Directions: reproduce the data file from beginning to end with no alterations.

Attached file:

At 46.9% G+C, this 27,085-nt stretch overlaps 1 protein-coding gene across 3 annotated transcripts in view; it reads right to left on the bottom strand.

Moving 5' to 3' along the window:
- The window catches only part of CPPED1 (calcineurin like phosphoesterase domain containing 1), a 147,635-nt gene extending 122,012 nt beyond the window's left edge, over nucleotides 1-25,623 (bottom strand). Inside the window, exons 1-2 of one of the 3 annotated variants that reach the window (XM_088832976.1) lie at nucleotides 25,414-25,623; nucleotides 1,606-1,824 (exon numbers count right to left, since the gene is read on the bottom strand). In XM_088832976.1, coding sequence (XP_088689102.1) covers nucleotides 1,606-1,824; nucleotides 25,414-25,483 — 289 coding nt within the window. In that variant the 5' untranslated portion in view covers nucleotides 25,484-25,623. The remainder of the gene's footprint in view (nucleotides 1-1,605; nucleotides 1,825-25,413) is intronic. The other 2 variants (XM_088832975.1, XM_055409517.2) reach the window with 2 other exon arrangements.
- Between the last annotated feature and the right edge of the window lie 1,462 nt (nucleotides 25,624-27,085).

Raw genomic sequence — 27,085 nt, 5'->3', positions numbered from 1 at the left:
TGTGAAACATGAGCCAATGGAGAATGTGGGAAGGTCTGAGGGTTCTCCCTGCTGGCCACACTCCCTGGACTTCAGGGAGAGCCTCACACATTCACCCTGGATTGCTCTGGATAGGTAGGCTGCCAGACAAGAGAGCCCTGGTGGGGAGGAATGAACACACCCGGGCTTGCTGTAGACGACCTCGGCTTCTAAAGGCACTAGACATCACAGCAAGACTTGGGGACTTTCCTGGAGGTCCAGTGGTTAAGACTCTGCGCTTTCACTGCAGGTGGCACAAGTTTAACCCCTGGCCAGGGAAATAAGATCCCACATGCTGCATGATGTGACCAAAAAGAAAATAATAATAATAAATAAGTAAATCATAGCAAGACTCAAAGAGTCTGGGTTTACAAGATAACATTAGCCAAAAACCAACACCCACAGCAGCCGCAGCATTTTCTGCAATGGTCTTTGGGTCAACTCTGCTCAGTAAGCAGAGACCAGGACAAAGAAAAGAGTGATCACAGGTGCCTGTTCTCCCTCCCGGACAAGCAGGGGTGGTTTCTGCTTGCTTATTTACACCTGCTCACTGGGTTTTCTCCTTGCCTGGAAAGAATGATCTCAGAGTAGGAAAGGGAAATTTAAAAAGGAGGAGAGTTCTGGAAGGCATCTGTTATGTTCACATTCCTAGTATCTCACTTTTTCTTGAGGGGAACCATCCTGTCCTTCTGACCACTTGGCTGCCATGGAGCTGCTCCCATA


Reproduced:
At 46.9% G+C, this 27,085-nt stretch overlaps 1 protein-coding gene across 3 annotated transcripts in view; it reads right to left on the bottom strand.

Moving 5' to 3' along the window:
- The window catches only part of CPPED1 (calcineurin like phosphoesterase domain containing 1), a 147,635-nt gene extending 122,012 nt beyond the window's left edge, over nucleotides 1-25,623 (bottom strand). Inside the window, exons 1-2 of one of the 3 annotated variants that reach the window (XM_088832976.1) lie at nucleotides 25,414-25,623; nucleotides 1,606-1,824 (exon numbers count right to left, since the gene is read on the bottom strand). In XM_088832976.1, coding sequence (XP_088689102.1) covers nucleotides 1,606-1,824; nucleotides 25,414-25,483 — 289 coding nt within the window. In that variant the 5' untranslated portion in view covers nucleotides 25,484-25,623. The remainder of the gene's footprint in view (nucleotides 1-1,605; nucleotides 1,825-25,413) is intronic. The other 2 variants (XM_088832975.1, XM_055409517.2) reach the window with 2 other exon arrangements.
- Between the last annotated feature and the right edge of the window lie 1,462 nt (nucleotides 25,624-27,085).

Raw genomic sequence — 27,085 nt, 5'->3', positions numbered from 1 at the left:
TGTGAAACATGAGCCAATGGAGAATGTGGGAAGGTCTGAGGGTTCTCCCTGCTGGCCACACTCCCTGGACTTCAGGGAGAGCCTCACACATTCACCCTGGATTGCTCTGGATAGGTAGGCTGCCAGACAAGAGAGCCCTGGTGGGGAGGAATGAACACACCCGGGCTTGCTGTAGACGACCTCGGCTTCTAAAGGCACTAGACATCACAGCAAGACTTGGGGACTTTCCTGGAGGTCCAGTGGTTAAGACTCTGCGCTTTCACTGCAGGTGGCACAAGTTTAACCCCTGGCCAGGGAAATAAGATCCCACATGCTGCATGATGTGACCAAAAAGAAAATAATAATAATAAATAAGTAAATCATAGCAAGACTCAAAGAGTCTGGGTTTACAAGATAACATTAGCCAAAAACCAACACCCACAGCAGCCGCAGCATTTTCTGCAATGGTCTTTGGGTCAACTCTGCTCAGTAAGCAGAGACCAGGACAAAGAAAAGAGTGATCACAGGTGCCTGTTCTCCCTCCCGGACAAGCAGGGGTGGTTTCTGCTTGCTTATTTACACCTGCTCACTGGGTTTTCTCCTTGCCTGGAAAGAATGATCTCAGAGTAGGAAAGGGAAATTTAAAAAGGAGGAGAGTTCTGGAAGGCATCTGTTATGTTCACATTCCTAGTATCTCACTTTTTCTTGAGGGGAACCATCCTGTCCTTCTGACCACTTGGCTGCCATGGAGCTGCTCCCATA